Look, everyone’s got something to say about Christina Aguilera’s weight, and I’ve no desire to chime in on that. It’s her face I’m concerned with.

I mean, there’s contouring, and there’s self-tanning. There’s also that natural-but-not faux glow. That there below? Something else entirely.

To be fair, unless a wig in that shade that is placed on a supermodel, it’s almost certainly classifiable as the kind of thing that looks good only when met with a full face of makeup—a truth Christina’s glam squad, clearly, has duly noted. And as much as I love a full face of makeup, I just can’t get down with this.
Does this image not make you want to just … wash her face? Or is it just me?

Being a beauty editor and being someone who follows all the rules—you know, the body of conventional wisdom that urges us against using a brush on wet hair, shudders at the thought of pairing a red lip with heavy eye makeup (or heavy anything, really) and begs for reapplication upon reapplication of sunscreen, EVERY SINGLE DAY OR ELSE—aren’t always one and the same.

I didn’t spend a great deal of time thinking about it until now, but I—Liz, the beauty editor—definitely fail to follow certain rules. I ostensibly hate Christina’s makeup here more than you hate it because I have an aversion to bronzer. Even though the rules say I should, I don’t use it. Ever. And not even because I’m lazy. I just don’t like it.

In the grand scheme of things, my beef with bronzer doesn’t much matter. Of that, I’m well aware. But trust me, it garners nothing but astonishment—horror and disbelief, actually—from fellow industry types.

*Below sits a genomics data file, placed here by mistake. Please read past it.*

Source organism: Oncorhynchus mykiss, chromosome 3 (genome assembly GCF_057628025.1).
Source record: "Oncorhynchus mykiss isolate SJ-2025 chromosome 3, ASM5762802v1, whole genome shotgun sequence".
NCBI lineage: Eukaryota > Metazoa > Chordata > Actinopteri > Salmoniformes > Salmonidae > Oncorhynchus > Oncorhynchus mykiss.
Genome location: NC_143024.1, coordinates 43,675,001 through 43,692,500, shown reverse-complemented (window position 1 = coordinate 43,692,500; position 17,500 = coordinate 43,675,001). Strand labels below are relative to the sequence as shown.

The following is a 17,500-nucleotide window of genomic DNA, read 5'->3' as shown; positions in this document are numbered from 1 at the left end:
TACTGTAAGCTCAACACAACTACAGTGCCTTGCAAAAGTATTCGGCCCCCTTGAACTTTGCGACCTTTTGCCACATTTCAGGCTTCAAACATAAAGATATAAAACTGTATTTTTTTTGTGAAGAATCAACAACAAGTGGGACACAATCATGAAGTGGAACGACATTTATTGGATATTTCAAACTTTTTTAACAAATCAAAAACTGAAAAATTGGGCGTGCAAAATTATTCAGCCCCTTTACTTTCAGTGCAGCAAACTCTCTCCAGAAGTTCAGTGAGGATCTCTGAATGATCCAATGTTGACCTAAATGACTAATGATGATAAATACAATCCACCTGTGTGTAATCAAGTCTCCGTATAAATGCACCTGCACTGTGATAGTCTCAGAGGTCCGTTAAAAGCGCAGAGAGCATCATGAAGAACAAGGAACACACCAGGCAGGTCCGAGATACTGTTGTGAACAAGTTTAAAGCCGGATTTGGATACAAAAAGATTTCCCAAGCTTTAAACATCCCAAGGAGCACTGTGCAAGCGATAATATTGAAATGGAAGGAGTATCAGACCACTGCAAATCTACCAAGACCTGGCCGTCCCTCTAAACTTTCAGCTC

You should see the look I get when I inform a makeup artist I don’t desire the illusion of more chiseled cheekbones any more than I care to cop some sort of faux “sun-kissed” glow. (During the spring and summer months only, I DO have a love/hate relationship with spray tanning. Let’s save that for another post.)

I know I’m pale. I recognize the fact that, were I to abstain from sunscreen, certain areas of my face—my nose, my chin, the tops of my cheeks—would, over time, grow darker or more tan, which apparently (and ironically) is synonymous with healthier, to some. But I don’t wish to recreate such effects with makeup. Sorry, but I’m perfectly healthy, with or without burnt sienna-hued powder patted down the bridge of my nose, and I happen to think I look better sans.

I also understand that applying bronzer in the shape of a 3 on either side of my face will help define my bone structure, particularly when combined with a little bit of well-placed highlighter. And, believe me, I’m aware of all the facial bronzers on the market. There must be hundreds. But really, I’ll pass.

Although I’m firm in my anti-bronzer stance, I understand the incredulous reactions it elicits from makeup artists and other beauty professionals. I mean, I do consider beauty a passion of mine—but it’s not like I’m some kind of makeup artistry wizard; if I were, well, I suppose I’d have become a makeup artist. Right?

That said, I’ll boldly assert that I like my makeup better when I do it than when a professional does it at least 9 times out of 10. Probably because I know my own face and have spent years experimenting, figuring out exactly what it is that works best for me.

And I guess that’s really what this post is about. Bronzer doesn’t do it for me, and if Christina’s face in the above photo is any indication, it doesn’t always do it for everyone else, either. Hey, I don’t make the rules, but I’m not ashamed to break ‘em when I deem it necessary. Anything to avoid a brown nose, you know?



  1. Sienna says:

    Like you say it’s not for everyone, especially when it is over-used but when applied in the right way it can be quite effective. The key is applying so that it looks natural but if you put on too much then you can end up looking like an oompa loompa. Nice article Liz.

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